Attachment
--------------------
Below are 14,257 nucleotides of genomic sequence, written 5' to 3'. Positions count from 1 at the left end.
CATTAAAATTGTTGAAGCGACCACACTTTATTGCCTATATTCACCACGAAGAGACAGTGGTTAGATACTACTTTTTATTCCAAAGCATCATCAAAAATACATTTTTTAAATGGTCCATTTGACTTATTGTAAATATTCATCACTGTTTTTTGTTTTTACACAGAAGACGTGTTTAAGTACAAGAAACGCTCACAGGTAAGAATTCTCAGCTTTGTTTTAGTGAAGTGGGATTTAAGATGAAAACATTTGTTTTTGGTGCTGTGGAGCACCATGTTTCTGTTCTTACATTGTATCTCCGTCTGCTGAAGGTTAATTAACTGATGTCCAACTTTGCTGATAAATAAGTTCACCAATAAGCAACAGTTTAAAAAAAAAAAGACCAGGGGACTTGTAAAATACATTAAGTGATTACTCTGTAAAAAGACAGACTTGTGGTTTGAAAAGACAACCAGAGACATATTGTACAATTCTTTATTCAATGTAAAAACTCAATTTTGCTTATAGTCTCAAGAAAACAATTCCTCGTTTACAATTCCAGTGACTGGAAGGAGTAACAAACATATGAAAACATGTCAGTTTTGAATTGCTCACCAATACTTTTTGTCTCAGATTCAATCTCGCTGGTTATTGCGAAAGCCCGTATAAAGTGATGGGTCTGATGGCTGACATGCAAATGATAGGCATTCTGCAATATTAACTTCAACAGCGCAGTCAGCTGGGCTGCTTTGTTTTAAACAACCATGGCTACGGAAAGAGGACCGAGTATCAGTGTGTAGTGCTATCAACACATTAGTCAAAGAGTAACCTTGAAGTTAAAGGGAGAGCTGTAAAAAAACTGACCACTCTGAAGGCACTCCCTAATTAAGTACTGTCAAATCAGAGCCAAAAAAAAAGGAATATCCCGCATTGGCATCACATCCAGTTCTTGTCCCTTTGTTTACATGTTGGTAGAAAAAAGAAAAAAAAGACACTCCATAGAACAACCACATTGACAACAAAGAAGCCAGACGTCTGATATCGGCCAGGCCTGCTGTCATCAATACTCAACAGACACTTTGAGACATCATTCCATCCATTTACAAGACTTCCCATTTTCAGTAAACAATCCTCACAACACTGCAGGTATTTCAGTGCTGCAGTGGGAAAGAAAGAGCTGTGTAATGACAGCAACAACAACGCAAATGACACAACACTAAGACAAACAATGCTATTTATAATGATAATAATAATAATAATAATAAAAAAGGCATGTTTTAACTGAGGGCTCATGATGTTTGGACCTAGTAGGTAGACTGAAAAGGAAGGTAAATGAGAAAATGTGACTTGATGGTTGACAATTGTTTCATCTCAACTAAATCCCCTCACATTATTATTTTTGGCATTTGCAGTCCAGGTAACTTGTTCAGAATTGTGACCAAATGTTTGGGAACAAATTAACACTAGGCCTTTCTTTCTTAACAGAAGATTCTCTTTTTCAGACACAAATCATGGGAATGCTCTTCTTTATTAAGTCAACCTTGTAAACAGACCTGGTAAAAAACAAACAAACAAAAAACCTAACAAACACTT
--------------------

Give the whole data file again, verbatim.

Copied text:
Below are 14,257 nucleotides of genomic sequence, written 5' to 3'. Positions count from 1 at the left end.
CATTAAAATTGTTGAAGCGACCACACTTTATTGCCTATATTCACCACGAAGAGACAGTGGTTAGATACTACTTTTTATTCCAAAGCATCATCAAAAATACATTTTTTAAATGGTCCATTTGACTTATTGTAAATATTCATCACTGTTTTTTGTTTTTACACAGAAGACGTGTTTAAGTACAAGAAACGCTCACAGGTAAGAATTCTCAGCTTTGTTTTAGTGAAGTGGGATTTAAGATGAAAACATTTGTTTTTGGTGCTGTGGAGCACCATGTTTCTGTTCTTACATTGTATCTCCGTCTGCTGAAGGTTAATTAACTGATGTCCAACTTTGCTGATAAATAAGTTCACCAATAAGCAACAGTTTAAAAAAAAAAAGACCAGGGGACTTGTAAAATACATTAAGTGATTACTCTGTAAAAAGACAGACTTGTGGTTTGAAAAGACAACCAGAGACATATTGTACAATTCTTTATTCAATGTAAAAACTCAATTTTGCTTATAGTCTCAAGAAAACAATTCCTCGTTTACAATTCCAGTGACTGGAAGGAGTAACAAACATATGAAAACATGTCAGTTTTGAATTGCTCACCAATACTTTTTGTCTCAGATTCAATCTCGCTGGTTATTGCGAAAGCCCGTATAAAGTGATGGGTCTGATGGCTGACATGCAAATGATAGGCATTCTGCAATATTAACTTCAACAGCGCAGTCAGCTGGGCTGCTTTGTTTTAAACAACCATGGCTACGGAAAGAGGACCGAGTATCAGTGTGTAGTGCTATCAACACATTAGTCAAAGAGTAACCTTGAAGTTAAAGGGAGAGCTGTAAAAAAACTGACCACTCTGAAGGCACTCCCTAATTAAGTACTGTCAAATCAGAGCCAAAAAAAAAGGAATATCCCGCATTGGCATCACATCCAGTTCTTGTCCCTTTGTTTACATGTTGGTAGAAAAAAGAAAAAAAAGACACTCCATAGAACAACCACATTGACAACAAAGAAGCCAGACGTCTGATATCGGCCAGGCCTGCTGTCATCAATACTCAACAGACACTTTGAGACATCATTCCATCCATTTACAAGACTTCCCATTTTCAGTAAACAATCCTCACAACACTGCAGGTATTTCAGTGCTGCAGTGGGAAAGAAAGAGCTGTGTAATGACAGCAACAACAACGCAAATGACACAACACTAAGACAAACAATGCTATTTATAATGATAATAATAATAATAATAATAAAAAAGGCATGTTTTAACTGAGGGCTCATGATGTTTGGACCTAGTAGGTAGACTGAAAAGGAAGGTAAATGAGAAAATGTGACTTGATGGTTGACAATTGTTTCATCTCAACTAAATCCCCTCACATTATTATTTTTGGCATTTGCAGTCCAGGTAACTTGTTCAGAATTGTGACCAAATGTTTGGGAACAAATTAACACTAGGCCTTTCTTTCTTAACAGAAGATTCTCTTTTTCAGACACAAATCATGGGAATGCTCTTCTTTATTAAGTCAACCTTGTAAACAGACCTGGTAAAAAACAAACAAACAAAAAACCTAACAAACACTT